Report Challenges FDA Oversight of Medical Devices

Report challenges FDA oversight of medical devicesA recent report in the British Medical Journal calls into question the U.S. Food and Drug Administration's (FDA) post-approval surveillance method of monitoring the safety and effectiveness of medical devices.

The report focuses on a medical device known as a vagus nerve stimulator (VNS), which was manufactured by Cyberonics to reduce seizures in epileptic patients.

During the approval process, questions were raised about a high death rate in epileptics being treated with VNS. Cyberonics denied that the medical device contributed to the deaths, and explained the deaths as being caused by "bad epilepsy," according to the report.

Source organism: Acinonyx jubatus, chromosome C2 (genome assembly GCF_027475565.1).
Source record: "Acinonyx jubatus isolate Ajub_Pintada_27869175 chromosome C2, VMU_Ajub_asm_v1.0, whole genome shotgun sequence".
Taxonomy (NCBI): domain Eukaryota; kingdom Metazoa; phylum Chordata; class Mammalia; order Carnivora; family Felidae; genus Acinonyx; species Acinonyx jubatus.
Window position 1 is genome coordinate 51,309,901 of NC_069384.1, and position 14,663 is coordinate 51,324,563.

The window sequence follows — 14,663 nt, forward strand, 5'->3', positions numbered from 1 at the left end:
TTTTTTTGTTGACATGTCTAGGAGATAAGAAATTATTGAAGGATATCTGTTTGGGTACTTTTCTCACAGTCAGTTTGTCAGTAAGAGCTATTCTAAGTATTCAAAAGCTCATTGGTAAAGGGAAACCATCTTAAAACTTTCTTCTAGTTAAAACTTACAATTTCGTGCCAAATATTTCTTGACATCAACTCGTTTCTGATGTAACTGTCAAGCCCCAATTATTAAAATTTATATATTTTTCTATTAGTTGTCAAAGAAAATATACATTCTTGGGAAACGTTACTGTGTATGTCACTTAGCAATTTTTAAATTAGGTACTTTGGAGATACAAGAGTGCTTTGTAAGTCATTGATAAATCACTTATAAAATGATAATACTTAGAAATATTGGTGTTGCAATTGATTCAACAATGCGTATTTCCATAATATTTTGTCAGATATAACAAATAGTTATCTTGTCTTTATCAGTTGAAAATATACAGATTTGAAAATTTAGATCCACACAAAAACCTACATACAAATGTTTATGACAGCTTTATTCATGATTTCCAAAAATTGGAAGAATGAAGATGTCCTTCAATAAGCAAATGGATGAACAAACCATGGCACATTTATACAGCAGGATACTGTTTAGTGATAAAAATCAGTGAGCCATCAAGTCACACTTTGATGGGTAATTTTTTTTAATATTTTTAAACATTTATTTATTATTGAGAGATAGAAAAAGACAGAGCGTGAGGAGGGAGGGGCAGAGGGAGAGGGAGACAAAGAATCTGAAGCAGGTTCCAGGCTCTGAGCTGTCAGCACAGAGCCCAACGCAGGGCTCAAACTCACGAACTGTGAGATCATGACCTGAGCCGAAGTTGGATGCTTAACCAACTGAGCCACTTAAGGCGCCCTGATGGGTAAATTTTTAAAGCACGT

The FDA reportedly proceeded to approve the VNS for use, conditional on the manufacturer submitting to the FDA a post-approval report on the device's safety and links to mortality.

The BMJ report argues that in the 13 years since the device's approval, there is still no clear evidence about what impact the VNS has on patient mortality. Conclusive, large-sample studies can rarely be conducted for medical devices, so the FDA mainly relies on post-approval data, according to the report. 

The database the FDA uses, the report argues, is not comprehensive and the data within it can only send a vague signal to the FDA about the safety of a medical device.